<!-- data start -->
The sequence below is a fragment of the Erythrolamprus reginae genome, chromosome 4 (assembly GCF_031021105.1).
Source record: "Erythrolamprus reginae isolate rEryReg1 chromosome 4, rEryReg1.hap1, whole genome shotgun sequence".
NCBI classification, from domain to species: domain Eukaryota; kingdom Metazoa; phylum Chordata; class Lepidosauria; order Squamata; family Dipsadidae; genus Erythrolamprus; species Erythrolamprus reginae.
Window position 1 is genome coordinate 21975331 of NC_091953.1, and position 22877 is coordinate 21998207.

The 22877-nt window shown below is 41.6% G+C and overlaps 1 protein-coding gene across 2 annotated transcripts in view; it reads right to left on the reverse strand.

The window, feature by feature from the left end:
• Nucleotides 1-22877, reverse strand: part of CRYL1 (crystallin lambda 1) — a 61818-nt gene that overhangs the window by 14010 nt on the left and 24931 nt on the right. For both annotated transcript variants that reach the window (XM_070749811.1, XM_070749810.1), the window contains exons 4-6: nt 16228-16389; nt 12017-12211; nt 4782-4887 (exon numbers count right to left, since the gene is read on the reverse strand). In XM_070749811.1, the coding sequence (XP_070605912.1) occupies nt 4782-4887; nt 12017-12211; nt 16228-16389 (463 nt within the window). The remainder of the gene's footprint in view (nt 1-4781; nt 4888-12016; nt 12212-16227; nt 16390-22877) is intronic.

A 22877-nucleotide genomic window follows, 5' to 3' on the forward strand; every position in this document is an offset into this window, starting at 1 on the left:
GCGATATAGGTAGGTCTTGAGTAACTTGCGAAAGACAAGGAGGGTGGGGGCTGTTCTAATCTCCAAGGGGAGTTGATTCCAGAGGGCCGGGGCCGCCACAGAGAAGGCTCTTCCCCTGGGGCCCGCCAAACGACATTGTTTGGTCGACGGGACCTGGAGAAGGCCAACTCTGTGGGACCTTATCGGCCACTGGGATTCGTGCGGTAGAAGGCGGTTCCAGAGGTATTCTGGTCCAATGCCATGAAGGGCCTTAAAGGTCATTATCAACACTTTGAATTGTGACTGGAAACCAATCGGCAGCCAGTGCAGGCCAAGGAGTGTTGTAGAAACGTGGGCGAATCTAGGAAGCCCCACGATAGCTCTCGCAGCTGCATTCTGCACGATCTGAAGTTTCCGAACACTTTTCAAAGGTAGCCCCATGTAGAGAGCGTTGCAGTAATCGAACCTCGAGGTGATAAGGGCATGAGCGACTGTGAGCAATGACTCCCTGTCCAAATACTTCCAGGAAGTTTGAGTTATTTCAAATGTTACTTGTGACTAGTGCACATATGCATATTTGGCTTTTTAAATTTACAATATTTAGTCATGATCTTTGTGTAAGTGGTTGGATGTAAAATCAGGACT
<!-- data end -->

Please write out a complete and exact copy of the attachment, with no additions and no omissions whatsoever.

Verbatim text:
The sequence below is a fragment of the Erythrolamprus reginae genome, chromosome 4 (assembly GCF_031021105.1).
Source record: "Erythrolamprus reginae isolate rEryReg1 chromosome 4, rEryReg1.hap1, whole genome shotgun sequence".
NCBI classification, from domain to species: domain Eukaryota; kingdom Metazoa; phylum Chordata; class Lepidosauria; order Squamata; family Dipsadidae; genus Erythrolamprus; species Erythrolamprus reginae.
Window position 1 is genome coordinate 21975331 of NC_091953.1, and position 22877 is coordinate 21998207.

The 22877-nt window shown below is 41.6% G+C and overlaps 1 protein-coding gene across 2 annotated transcripts in view; it reads right to left on the reverse strand.

The window, feature by feature from the left end:
• Nucleotides 1-22877, reverse strand: part of CRYL1 (crystallin lambda 1) — a 61818-nt gene that overhangs the window by 14010 nt on the left and 24931 nt on the right. For both annotated transcript variants that reach the window (XM_070749811.1, XM_070749810.1), the window contains exons 4-6: nt 16228-16389; nt 12017-12211; nt 4782-4887 (exon numbers count right to left, since the gene is read on the reverse strand). In XM_070749811.1, the coding sequence (XP_070605912.1) occupies nt 4782-4887; nt 12017-12211; nt 16228-16389 (463 nt within the window). The remainder of the gene's footprint in view (nt 1-4781; nt 4888-12016; nt 12212-16227; nt 16390-22877) is intronic.

A 22877-nucleotide genomic window follows, 5' to 3' on the forward strand; every position in this document is an offset into this window, starting at 1 on the left:
GCGATATAGGTAGGTCTTGAGTAACTTGCGAAAGACAAGGAGGGTGGGGGCTGTTCTAATCTCCAAGGGGAGTTGATTCCAGAGGGCCGGGGCCGCCACAGAGAAGGCTCTTCCCCTGGGGCCCGCCAAACGACATTGTTTGGTCGACGGGACCTGGAGAAGGCCAACTCTGTGGGACCTTATCGGCCACTGGGATTCGTGCGGTAGAAGGCGGTTCCAGAGGTATTCTGGTCCAATGCCATGAAGGGCCTTAAAGGTCATTATCAACACTTTGAATTGTGACTGGAAACCAATCGGCAGCCAGTGCAGGCCAAGGAGTGTTGTAGAAACGTGGGCGAATCTAGGAAGCCCCACGATAGCTCTCGCAGCTGCATTCTGCACGATCTGAAGTTTCCGAACACTTTTCAAAGGTAGCCCCATGTAGAGAGCGTTGCAGTAATCGAACCTCGAGGTGATAAGGGCATGAGCGACTGTGAGCAATGACTCCCTGTCCAAATACTTCCAGGAAGTTTGAGTTATTTCAAATGTTACTTGTGACTAGTGCACATATGCATATTTGGCTTTTTAAATTTACAATATTTAGTCATGATCTTTGTGTAAGTGGTTGGATGTAAAATCAGGACT